The WHO report, which is based on 2015 data collected in 65 countries and regions, shows a significant difference in consumption, ranging from 4 DDD per 1,000 inhabitants per day in Burundi to more than 64 in Mongolia. "These differences indicate that some countries probably consume many antibiotics, while others may not have enough access to these drugs," he warned the WHO in a statement.
Discovered in the 1920s, antibiotics saved tens of millions of lives effectively fighting bacterial diseases such as pneumonia, tuberculosis and meningitis. But over the decades, bacteria have changed to resist these drugs.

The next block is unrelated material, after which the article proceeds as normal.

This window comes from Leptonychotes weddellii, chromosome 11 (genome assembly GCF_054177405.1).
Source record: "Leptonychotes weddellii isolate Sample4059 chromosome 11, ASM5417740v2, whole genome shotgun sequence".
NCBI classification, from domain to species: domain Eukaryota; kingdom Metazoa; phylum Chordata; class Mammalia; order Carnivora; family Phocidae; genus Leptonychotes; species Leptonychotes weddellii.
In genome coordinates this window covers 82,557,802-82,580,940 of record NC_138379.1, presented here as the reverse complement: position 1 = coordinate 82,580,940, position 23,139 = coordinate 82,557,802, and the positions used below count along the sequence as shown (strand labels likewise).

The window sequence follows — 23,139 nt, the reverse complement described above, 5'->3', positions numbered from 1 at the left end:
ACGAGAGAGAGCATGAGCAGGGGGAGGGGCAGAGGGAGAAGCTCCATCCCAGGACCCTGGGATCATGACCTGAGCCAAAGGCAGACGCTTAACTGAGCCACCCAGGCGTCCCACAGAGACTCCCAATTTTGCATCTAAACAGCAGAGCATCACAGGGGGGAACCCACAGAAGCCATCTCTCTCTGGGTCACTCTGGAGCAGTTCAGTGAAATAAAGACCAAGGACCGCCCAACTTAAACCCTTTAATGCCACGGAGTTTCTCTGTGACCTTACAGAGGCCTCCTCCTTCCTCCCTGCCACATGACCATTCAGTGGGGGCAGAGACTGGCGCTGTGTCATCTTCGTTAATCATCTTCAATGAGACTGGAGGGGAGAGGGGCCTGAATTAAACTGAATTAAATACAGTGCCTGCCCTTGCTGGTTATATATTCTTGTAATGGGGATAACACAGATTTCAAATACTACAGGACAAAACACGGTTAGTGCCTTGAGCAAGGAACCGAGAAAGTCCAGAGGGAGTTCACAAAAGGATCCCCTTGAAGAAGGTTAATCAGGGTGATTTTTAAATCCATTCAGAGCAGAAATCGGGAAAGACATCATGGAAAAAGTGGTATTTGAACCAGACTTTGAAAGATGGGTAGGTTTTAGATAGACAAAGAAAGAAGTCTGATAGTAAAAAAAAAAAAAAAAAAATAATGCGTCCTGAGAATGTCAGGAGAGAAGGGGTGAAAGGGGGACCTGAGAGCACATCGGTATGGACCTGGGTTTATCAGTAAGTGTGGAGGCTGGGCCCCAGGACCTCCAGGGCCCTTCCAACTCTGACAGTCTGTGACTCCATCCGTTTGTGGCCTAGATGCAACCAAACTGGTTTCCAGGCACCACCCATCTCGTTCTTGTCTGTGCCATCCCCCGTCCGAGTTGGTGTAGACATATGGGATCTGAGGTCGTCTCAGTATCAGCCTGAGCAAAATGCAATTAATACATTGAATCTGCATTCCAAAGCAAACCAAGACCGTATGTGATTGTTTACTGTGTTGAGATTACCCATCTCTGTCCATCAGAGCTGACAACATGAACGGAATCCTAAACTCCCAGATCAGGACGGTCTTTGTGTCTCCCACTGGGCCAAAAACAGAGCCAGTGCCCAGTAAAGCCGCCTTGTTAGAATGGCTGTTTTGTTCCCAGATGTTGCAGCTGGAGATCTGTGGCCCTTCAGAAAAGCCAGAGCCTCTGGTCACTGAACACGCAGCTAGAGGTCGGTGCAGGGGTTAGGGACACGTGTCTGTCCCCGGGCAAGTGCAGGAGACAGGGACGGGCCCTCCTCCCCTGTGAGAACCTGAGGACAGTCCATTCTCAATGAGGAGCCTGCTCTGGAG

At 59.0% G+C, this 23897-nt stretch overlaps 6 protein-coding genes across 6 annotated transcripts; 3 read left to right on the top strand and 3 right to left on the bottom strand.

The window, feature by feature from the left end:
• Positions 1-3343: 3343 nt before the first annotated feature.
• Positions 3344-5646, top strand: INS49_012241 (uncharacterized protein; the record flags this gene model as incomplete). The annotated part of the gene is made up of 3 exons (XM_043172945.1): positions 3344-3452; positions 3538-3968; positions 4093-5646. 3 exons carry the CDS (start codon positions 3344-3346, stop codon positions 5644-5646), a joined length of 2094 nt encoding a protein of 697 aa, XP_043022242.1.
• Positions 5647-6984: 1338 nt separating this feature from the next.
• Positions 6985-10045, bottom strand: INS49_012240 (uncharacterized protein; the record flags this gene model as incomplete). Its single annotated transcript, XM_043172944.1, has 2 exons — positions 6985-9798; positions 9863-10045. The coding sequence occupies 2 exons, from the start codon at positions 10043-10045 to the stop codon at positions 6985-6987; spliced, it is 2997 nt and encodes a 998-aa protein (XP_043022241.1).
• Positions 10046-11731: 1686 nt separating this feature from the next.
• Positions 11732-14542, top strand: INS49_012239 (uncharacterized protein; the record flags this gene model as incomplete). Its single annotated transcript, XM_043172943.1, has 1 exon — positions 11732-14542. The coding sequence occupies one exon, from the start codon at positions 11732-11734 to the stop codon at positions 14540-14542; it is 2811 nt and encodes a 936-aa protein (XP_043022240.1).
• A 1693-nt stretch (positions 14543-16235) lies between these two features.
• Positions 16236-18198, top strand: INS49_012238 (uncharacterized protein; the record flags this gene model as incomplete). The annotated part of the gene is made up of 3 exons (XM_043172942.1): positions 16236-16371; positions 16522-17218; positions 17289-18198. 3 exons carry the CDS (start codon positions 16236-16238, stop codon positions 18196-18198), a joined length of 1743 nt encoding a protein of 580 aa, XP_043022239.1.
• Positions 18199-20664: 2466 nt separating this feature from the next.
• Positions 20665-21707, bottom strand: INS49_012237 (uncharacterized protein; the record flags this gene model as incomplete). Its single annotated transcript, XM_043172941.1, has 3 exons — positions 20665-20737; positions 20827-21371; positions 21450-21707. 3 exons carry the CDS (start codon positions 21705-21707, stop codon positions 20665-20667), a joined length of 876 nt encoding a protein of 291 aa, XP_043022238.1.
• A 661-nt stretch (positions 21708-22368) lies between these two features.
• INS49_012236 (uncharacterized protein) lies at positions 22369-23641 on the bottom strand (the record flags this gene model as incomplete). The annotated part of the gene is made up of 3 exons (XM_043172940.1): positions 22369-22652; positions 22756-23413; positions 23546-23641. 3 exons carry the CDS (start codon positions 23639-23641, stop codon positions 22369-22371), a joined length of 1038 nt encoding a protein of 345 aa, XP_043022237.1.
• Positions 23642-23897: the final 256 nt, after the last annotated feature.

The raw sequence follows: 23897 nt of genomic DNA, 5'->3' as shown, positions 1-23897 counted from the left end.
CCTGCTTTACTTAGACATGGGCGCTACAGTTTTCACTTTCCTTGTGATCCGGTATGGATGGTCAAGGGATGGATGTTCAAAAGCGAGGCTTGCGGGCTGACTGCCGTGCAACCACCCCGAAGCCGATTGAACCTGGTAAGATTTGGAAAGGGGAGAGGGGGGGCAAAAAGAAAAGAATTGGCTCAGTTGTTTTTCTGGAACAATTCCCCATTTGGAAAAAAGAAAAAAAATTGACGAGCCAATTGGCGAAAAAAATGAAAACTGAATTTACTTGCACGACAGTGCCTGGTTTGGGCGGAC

WHO has warned many times that the world would be left without effective antibiotics and last year, the UN specialized agency called on states and leading pharmaceutical companies to create a new generation of drugs capable of fighting ultra-resistant "superbugs."